Today was the Epiphany national holiday in Italy, also known as the 12th day of Christmas. It is a celebration of the adoration of the Magi, as the Christian (and here in Italy, predominantly Catholic) realization that Jesus was the incarnation of the son of God. In Florence, the celebration involves a long, grand parade in magnificent costumes which evokes the arrival of the three wise men to the town of Bethlehem in search of the Messiah.
The celebration goes back centuries to the year 1417, when the parade was repeated every 3 or 5 years, and at one time even the male members of the Medici family took part in it. For this reason, it seems the celebration was stopped in 1494 when the Medici family was expelled from Florence. The celebration was resurrected in 1997 during the celebrations of the 7th centennial of the cathedral.
In relation to this, there is the tradition of La Befana, which I find interesting. http://www.italyheritage.com/traditions/christmas/befana.htm
For Italians, La Festa dell’Epifania on January 6th is as significant a holiday as Christmas Day; especially for Italian children! According to the story, the four figures’ fates were intertwined when the Magi happened upon La Befana early on during their quest. She charitably hosted them for an evening in her humble but cozy cottage; the next morning, they invited her to accompany them to Bethlehem. Busy cleaning her home, La Befana declined at first – but then, after they carried on their way – she had second thoughts. She quickly filled a basket with gifts for the baby Jesus and set off alone. Although she followed the same star, she was unable to find the manger before the Wise Men did on January 6, the Epiphany. Therefore, she instead leaves gifts for other children. Italian children leave out their shoes or put up stockings for the Befana to fill on January 5th, Epiphany Eve.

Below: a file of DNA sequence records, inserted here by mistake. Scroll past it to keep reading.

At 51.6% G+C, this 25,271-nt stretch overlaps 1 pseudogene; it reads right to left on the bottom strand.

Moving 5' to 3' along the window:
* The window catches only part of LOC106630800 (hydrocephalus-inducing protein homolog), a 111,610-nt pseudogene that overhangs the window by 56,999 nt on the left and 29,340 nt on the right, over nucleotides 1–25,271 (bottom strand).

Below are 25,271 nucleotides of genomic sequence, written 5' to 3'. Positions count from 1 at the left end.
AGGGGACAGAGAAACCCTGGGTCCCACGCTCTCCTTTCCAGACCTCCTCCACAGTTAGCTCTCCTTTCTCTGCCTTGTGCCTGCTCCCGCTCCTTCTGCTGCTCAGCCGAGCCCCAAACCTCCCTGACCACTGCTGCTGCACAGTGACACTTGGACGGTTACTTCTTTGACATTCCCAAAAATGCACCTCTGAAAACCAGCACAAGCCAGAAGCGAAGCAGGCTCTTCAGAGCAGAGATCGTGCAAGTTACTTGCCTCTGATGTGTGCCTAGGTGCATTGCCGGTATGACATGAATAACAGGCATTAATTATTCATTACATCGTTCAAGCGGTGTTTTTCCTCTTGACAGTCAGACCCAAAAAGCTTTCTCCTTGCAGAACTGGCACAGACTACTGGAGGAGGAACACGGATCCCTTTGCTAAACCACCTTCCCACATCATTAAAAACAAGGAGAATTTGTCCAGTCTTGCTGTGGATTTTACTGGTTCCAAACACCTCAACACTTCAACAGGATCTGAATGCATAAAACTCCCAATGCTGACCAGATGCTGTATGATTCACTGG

And so every Epiphany Eve, the old, tattered and soot-covered Befana flies around the world on a broomstick and comes down chimneys to deliver candy and presents to children who have been good during the year. For those who have fallen a bit short of model behavior, la Befana will leave lumps of coal. Being a good housekeeper, however, many say she will sweep the floor before she leaves. To some the sweeping meant the sweeping away of the problems of the year. Unlike Santa Claus, La Befana has been an Italian tradition since the XIII century and comes from Christian legend rather than pop culture.
I got a nice view of the parade… and was rather amused by people watching across the way, while finding myself a little annoyed by the ones super close by… selfie sticks. Arg. Would love to destroy them all. Ha… overall, a nice holiday.